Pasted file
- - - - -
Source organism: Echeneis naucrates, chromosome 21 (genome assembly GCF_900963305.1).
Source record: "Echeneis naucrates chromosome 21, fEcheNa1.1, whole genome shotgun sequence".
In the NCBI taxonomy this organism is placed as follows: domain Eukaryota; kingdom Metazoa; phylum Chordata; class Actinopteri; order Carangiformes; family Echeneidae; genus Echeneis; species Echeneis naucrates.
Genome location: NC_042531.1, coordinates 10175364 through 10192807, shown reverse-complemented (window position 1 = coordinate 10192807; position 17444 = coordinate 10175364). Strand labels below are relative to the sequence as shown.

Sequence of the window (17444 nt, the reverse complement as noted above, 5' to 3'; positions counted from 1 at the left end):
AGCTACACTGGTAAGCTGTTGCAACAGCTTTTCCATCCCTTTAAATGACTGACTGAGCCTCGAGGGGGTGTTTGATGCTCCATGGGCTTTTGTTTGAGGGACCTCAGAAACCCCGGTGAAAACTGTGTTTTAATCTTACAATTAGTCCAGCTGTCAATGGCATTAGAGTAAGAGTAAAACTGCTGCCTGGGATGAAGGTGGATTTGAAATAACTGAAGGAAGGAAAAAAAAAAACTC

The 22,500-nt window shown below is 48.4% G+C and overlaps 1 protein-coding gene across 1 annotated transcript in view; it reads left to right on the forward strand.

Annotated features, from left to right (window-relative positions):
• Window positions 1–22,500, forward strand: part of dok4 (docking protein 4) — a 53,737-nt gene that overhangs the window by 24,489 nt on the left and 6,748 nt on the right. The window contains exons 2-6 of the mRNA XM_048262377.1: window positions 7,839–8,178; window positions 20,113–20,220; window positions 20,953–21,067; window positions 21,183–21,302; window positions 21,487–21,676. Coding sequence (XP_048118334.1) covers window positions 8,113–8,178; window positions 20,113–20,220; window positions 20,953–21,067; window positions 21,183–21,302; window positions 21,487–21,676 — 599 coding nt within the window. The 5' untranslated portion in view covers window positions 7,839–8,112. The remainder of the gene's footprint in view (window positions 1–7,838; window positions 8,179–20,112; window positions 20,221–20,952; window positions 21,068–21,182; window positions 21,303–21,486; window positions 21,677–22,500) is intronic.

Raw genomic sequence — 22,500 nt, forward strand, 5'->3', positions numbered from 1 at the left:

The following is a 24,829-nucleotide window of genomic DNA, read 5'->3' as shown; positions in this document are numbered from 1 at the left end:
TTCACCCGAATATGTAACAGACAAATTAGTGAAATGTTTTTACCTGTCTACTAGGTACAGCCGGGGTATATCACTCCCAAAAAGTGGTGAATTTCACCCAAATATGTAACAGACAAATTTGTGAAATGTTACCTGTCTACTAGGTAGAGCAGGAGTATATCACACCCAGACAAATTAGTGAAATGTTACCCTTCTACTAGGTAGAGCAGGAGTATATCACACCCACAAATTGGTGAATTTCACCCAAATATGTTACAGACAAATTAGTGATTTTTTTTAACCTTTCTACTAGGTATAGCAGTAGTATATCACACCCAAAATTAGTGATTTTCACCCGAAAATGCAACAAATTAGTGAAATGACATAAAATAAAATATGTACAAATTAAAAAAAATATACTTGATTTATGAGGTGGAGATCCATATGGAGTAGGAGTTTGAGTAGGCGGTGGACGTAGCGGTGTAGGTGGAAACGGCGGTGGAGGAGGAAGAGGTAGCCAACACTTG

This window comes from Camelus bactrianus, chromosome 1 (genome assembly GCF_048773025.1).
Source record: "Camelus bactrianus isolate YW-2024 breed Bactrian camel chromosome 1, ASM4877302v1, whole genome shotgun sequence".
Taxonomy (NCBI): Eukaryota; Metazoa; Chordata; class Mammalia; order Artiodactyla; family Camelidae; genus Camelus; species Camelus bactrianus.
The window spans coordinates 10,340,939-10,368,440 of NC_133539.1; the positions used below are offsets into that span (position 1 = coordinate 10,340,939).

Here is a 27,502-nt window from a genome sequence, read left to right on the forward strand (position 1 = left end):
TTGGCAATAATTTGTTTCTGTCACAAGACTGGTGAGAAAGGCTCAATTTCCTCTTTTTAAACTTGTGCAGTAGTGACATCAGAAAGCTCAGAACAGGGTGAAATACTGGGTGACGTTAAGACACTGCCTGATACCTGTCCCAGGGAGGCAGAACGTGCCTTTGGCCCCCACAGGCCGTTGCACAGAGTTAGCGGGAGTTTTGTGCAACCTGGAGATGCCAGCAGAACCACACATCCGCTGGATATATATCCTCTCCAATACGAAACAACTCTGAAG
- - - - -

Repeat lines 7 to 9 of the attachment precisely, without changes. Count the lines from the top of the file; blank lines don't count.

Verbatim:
The 22,500-nt window shown below is 48.4% G+C and overlaps 1 protein-coding gene across 1 annotated transcript in view; it reads left to right on the forward strand.

Annotated features, from left to right (window-relative positions):
• Window positions 1–22,500, forward strand: part of dok4 (docking protein 4) — a 53,737-nt gene that overhangs the window by 24,489 nt on the left and 6,748 nt on the right. The window contains exons 2-6 of the mRNA XM_048262377.1: window positions 7,839–8,178; window positions 20,113–20,220; window positions 20,953–21,067; window positions 21,183–21,302; window positions 21,487–21,676. Coding sequence (XP_048118334.1) covers window positions 8,113–8,178; window positions 20,113–20,220; window positions 20,953–21,067; window positions 21,183–21,302; window positions 21,487–21,676 — 599 coding nt within the window. The 5' untranslated portion in view covers window positions 7,839–8,112. The remainder of the gene's footprint in view (window positions 1–7,838; window positions 8,179–20,112; window positions 20,221–20,952; window positions 21,068–21,182; window positions 21,303–21,486; window positions 21,677–22,500) is intronic.